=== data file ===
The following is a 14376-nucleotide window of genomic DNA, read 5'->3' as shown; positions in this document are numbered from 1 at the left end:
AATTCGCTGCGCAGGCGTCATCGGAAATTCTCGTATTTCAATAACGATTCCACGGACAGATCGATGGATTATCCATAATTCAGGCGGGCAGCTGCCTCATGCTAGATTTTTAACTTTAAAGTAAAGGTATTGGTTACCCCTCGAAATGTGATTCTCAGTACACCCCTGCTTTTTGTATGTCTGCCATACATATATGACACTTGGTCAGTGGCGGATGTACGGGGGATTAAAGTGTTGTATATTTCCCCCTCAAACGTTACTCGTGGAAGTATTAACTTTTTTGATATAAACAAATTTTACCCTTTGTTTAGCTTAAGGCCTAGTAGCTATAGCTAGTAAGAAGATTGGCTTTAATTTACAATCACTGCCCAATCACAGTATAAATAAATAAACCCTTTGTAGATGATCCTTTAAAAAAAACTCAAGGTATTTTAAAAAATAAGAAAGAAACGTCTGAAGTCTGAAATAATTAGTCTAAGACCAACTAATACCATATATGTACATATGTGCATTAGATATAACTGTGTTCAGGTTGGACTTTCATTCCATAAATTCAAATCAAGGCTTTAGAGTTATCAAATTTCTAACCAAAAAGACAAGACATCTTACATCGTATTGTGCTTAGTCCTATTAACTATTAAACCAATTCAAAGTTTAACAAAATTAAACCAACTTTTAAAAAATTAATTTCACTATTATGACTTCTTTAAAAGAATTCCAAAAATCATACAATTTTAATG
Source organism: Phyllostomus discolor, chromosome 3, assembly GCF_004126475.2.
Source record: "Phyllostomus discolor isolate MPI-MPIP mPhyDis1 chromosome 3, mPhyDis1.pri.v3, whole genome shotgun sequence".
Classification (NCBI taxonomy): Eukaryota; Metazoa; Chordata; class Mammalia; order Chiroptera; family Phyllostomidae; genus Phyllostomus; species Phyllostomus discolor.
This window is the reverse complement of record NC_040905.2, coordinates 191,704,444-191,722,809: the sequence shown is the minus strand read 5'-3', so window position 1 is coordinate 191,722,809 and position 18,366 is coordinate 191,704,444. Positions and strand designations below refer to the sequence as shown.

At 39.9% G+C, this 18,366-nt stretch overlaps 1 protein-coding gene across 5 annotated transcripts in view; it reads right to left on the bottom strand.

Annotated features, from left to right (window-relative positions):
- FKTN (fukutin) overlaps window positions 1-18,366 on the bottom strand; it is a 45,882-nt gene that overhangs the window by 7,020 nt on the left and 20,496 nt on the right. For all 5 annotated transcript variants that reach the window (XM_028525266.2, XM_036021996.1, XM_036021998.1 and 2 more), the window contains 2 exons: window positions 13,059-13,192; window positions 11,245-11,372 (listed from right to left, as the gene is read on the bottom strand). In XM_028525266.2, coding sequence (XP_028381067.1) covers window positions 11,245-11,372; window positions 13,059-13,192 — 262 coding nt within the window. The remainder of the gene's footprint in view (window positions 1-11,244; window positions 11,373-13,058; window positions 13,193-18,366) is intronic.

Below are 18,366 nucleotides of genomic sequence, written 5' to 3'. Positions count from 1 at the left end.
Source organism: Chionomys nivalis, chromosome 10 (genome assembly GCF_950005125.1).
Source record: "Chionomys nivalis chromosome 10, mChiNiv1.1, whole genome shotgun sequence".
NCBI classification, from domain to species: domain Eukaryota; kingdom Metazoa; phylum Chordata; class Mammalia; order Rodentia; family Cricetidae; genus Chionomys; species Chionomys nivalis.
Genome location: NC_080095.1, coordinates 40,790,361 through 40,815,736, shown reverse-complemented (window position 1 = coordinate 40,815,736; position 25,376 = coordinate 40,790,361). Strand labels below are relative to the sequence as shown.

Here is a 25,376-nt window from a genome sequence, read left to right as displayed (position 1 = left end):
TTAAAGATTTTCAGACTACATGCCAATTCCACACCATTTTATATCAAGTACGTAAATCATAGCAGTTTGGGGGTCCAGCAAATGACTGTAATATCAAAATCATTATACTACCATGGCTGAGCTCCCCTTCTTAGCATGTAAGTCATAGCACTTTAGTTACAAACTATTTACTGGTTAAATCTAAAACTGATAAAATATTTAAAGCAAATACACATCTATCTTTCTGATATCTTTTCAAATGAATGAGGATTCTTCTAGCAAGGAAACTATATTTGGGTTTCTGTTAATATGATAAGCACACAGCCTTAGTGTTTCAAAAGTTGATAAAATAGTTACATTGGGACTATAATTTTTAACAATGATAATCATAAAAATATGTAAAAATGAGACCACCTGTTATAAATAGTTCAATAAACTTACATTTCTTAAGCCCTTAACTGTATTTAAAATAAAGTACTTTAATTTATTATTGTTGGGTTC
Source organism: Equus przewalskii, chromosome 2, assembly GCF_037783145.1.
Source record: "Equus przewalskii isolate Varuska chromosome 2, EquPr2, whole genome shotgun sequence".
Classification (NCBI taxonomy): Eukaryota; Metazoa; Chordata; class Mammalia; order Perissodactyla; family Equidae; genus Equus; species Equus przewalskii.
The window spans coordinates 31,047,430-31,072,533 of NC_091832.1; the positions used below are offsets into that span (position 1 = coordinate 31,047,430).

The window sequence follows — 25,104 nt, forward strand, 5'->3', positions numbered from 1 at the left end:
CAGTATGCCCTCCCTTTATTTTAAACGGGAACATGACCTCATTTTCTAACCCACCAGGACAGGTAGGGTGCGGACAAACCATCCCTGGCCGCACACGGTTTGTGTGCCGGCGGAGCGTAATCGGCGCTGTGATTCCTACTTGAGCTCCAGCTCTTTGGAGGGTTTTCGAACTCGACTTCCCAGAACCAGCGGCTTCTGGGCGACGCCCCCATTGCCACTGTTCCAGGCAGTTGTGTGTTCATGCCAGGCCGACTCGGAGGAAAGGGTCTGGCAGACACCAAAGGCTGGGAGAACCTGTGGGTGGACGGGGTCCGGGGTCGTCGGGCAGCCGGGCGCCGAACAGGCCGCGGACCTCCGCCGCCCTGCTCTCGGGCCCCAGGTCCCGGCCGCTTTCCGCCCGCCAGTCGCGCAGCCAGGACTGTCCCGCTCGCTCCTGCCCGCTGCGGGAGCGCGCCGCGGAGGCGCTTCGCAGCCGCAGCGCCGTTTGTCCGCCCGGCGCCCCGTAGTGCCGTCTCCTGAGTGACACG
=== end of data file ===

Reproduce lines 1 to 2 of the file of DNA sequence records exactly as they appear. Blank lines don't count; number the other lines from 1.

The following is a 14376-nucleotide window of genomic DNA, read 5'->3' as shown; positions in this document are numbered from 1 at the left end:
AATTCGCTGCGCAGGCGTCATCGGAAATTCTCGTATTTCAATAACGATTCCACGGACAGATCGATGGATTATCCATAATTCAGGCGGGCAGCTGCCTCATGCTAGATTTTTAACTTTAAAGTAAAGGTATTGGTTACCCCTCGAAATGTGATTCTCAGTACACCCCTGCTTTTTGTATGTCTGCCATACATATATGACACTTGGTCAGTGGCGGATGTACGGGGGATTAAAGTGTTGTATATTTCCCCCTCAAACGTTACTCGTGGAAGTATTAACTTTTTTGATATAAACAAATTTTACCCTTTGTTTAGCTTAAGGCCTAGTAGCTATAGCTAGTAAGAAGATTGGCTTTAATTTACAATCACTGCCCAATCACAGTATAAATAAATAAACCCTTTGTAGATGATCCTTTAAAAAAAACTCAAGGTATTTTAAAAAATAAGAAAGAAACGTCTGAAGTCTGAAATAATTAGTCTAAGACCAACTAATACCATATATGTACATATGTGCATTAGATATAACTGTGTTCAGGTTGGACTTTCATTCCATAAATTCAAATCAAGGCTTTAGAGTTATCAAATTTCTAACCAAAAAGACAAGACATCTTACATCGTATTGTGCTTAGTCCTATTAACTATTAAACCAATTCAAAGTTTAACAAAATTAAACCAACTTTTAAAAAATTAATTTCACTATTATGACTTCTTTAAAAGAATTCCAAAAATCATACAATTTTAATG